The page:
I'm telling you, if you want to know who to thank turn to the person in the pod next to you, and say thank you.

HARRIS: Will do. OK, Gerri, good to see you. Have a great weekend.

WILLIS: Great to see you.

HARRIS: All right. We're going to take a quick break. When we come back, we will more information on that plant fire, that chemical plant fire, in Apex, North Carolina. That is coming up shortly. We're anticipating a news conference later this hour.

Stay with CNN, the most trusted name in news.


COLLINS: We want to go straight over to Fredricka Whitfield to give us the very latest update on a situation in Florida where a school is locked down, Fred?

FREDRICKA WHITFIELD, CNN ANCHOR: That's right. In a week now, it seems where school security is certainly paramount on everyone's minds because of so much that has happened across the country, now the focus is on central Florida, sort of North Central Florida. Here in Citrun (ph), Florida, where this high school, North Marion High School and Middle School is on lockdown because officials received word that a student called in saying that a white male student with black hair, that's all they knew, had planned to go to the school to harm his ex- girlfriend, and so what now has resulted is the SWAT team had converged on this high school. Not only is the school on lockdown, but the SWAT team and other officials are helping to carry out this search for this person fitting this description.

So what are they doing? They're patting down every white male student with black hair looking for any clues to offer some credence to this threat. So far no weapons have been found. And as a precaution, no one is being allowed to come on campus or exit. The lockdown is under way involving this middle school and high school, where about 1,500 students attend this pair of schools off highway 329. And of course, when we get any more information about what's taking place in Marion County. It is called North Marion High School and North Marion Middle School. We'll be able to bring that to you -- Heidi or Tony.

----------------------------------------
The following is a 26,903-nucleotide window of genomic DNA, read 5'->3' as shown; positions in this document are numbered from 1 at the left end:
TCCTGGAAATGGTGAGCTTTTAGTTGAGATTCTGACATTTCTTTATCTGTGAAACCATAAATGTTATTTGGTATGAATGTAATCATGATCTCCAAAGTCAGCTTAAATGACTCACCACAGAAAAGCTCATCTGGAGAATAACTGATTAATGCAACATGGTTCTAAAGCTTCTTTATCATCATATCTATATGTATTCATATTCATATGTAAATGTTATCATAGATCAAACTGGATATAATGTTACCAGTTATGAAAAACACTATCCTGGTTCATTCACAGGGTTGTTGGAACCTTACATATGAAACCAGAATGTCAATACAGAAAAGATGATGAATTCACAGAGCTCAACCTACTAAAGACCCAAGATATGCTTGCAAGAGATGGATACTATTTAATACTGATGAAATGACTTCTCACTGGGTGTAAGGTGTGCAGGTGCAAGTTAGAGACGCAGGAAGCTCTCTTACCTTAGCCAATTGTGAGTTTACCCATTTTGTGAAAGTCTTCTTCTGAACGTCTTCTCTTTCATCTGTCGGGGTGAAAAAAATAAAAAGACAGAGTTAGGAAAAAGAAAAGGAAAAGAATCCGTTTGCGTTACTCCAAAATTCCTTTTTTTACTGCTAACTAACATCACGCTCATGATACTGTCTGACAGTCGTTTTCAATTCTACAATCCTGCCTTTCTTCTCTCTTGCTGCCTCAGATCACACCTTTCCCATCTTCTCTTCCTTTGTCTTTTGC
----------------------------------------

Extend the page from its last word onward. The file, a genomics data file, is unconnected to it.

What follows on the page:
COLLINS: All right, Fred, thanks so much for that. We'll check back with you should anything else develop.

But, boy, if you're keeping track, this is about the fifth school incident we've had the past week and a half or so, so we definitely are going to stay on top of this, and bring the very latest to the viewers, just as soon as we can. Thanks, Fred.

HARRIS: And we want to bring you new developments in that chemical plant fire in North Carolina. The overnight blaze sent a cloud of noxious gasses into the air, over Apex, near Raleigh. But state officials say preliminary air quality tests have found nothing, quote, "alarming." As many as 17,000 people in Apex were asked to evacuate.

At least ten police officers have been treated for nausea and breathing problems. Nine other people are being treated for respiratory complications. The blaze comes a half year after the chemical disposal company was cited for six safety violations. But the mayor of Apex says two inspections late last month revealed no violations.

All right, we want to go ahead and get to Rob Marciano now with the very latest.

We had talked last time, Rob, a little about that fire in North Carolina because of the air quality issues and the way that the wind blows and all of that. We just heard Tony say, once again, we're still hearing the same about the air quality. The preliminary tests are showing not too much of an issue, as far as being toxic and hurting people in the area. Seventeen thousand people evacuated from this area?

ROB MARCIANO, CNN METEOROLOGIST: Well, you know, it's a pretty populated town. And over 30,000 people in the town of Apex, which is just to the southwest of Raleigh, Durham, right here -- the fire where the chemical plant is or where the facility is south and east of that. So earlier this morning, the winds were easterly, so it was heading towards a populated area. Ironically, the same storm that we were worried about changing winds and strengthening winds brought rain.

COLLINS: We love that.

MARCIANO: Because, I mean, I can't remember all of my atmospheric chemistry, but I know that rain is typically good for knocking down pollutants and chemicals out of the atmosphere. And that's probably why they're giving it, for the most part, a good sign of there not being a lot of toxins in the area.

COLLINS: Excellent. And that's not the only rain that the country is seeing.

MARCIANO: No, no, I'll let you -- move you over to the weather map and show you the radar scope. The rainfall has been across the southeast for the most part. It is moving up a little bit towards the northeast, and with that -- well, here's -- for one thing, what's happening right around Raleigh. They got hit with a pretty strong thunderstorm earlier with thunder and lightning while the fire was going on. But like I said, that did help wring things come out of the atmosphere just a little bit.


COLLINS: We want to go back to the situation in North Carolina once again with the hazardous fire that is going on there. Seventeen thousand people evacuated now from an area called Apex, just outside of Raleigh, Durham.